2. Make better decisions by analyzing historical data

A data-driven company describes, summarizes, and understands its historical performance and leverages it to guide decisions that enable it to double-down on what works and course-correct what doesn’t.. A survey by Deloitte found that about half of the companies assert that the most significant benefit to analytics is to enable better data-driven decision-making. Also, 62% of the companies said data is important to drive business strategy. Clearly, data is becoming an increasingly irreplaceable instrument in the corporate toolbox.

Data-driven decision making can maintain and enhance an organization’s competitive advantage over its competitors. For example, market basket analysis can help physical retailers better optimize their physical spaces and create better shopping experiences for their customers. Marketers can analyze historical email click through rates to evaluate the success of email marketing campaigns. Financial analysts can apply time-series analysis to their historical data to optimize budget planning.

Such analysis of historical data can be done efficiently on spreadsheet tools like Microsoft Excel and Google Sheets when the size of the data is small. As the data grows, analytics can be done most effectively using open-source programming languages like R and Python.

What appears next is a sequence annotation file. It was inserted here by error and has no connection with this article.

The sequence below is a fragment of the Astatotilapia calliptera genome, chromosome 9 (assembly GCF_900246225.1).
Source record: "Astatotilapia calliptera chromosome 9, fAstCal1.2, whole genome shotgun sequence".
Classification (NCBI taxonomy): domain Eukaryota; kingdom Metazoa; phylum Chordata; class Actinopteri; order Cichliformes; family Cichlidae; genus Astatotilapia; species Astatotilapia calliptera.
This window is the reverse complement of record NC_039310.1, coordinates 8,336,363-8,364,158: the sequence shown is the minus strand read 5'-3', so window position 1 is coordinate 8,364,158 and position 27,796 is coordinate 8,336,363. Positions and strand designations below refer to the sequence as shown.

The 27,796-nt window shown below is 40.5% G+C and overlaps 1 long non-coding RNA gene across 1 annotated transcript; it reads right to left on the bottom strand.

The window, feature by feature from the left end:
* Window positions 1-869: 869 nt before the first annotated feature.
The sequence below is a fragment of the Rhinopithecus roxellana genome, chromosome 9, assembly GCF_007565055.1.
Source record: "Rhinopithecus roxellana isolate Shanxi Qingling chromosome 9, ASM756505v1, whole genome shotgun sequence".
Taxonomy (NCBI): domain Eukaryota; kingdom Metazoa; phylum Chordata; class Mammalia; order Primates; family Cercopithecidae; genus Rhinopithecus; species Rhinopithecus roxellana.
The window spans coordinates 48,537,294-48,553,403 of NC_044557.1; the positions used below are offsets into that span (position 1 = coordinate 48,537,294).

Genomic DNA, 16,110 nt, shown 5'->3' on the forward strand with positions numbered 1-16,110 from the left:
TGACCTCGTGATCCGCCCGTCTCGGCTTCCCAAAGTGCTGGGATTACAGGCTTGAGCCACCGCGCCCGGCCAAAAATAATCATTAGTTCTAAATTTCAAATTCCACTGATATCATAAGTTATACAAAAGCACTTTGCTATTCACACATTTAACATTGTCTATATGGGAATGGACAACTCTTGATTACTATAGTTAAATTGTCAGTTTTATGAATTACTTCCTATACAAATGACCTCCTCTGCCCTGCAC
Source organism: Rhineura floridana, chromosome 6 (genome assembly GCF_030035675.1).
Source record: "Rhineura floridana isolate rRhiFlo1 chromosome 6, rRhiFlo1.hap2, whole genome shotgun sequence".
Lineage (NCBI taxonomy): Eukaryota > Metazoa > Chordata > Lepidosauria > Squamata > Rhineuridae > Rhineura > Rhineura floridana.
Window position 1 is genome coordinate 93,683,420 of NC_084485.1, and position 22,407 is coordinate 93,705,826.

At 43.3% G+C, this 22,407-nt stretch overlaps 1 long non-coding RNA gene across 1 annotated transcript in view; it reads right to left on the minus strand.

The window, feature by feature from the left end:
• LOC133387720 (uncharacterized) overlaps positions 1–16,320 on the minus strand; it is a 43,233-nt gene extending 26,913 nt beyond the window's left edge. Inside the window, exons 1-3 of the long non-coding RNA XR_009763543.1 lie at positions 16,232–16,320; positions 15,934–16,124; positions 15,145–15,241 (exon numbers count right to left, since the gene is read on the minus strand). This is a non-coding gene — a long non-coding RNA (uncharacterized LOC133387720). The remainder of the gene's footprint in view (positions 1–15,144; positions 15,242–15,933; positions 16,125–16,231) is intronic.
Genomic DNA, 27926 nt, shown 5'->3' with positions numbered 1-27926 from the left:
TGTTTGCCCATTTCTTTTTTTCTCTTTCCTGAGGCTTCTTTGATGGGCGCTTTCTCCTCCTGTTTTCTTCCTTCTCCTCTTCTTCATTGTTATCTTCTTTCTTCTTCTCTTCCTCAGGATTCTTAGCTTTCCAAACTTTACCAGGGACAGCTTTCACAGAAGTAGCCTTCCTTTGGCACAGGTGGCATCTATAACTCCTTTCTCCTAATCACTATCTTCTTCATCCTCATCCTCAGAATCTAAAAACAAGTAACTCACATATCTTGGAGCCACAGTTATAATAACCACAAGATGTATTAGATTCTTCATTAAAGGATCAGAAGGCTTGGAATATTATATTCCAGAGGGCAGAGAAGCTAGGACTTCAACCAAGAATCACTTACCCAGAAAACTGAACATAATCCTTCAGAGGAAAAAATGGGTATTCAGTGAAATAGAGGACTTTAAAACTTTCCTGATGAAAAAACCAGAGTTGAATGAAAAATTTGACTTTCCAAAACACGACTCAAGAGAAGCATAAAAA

3. Supplement Existing Subject Matter Expertise with Statistical Thinking

Statistics can be used to succinctly summarize large amounts of data. At the very foundation of statistics are summary statistics that represent averages (like mean, mode and median) and deviations from average (like standard deviation and variance). These summary statistics are the building blocks of tools like the box plot and metrics like correlation coefficient (a measure of the strength of the relationship between two variables). For example, retailers can calculate the correlation between the purchase of products to optimize cross-selling campaigns. Market researchers can leverage conjoint analysis to determine the ideal mix of customer preferences before launching a new product feature or changing the pricing of a product.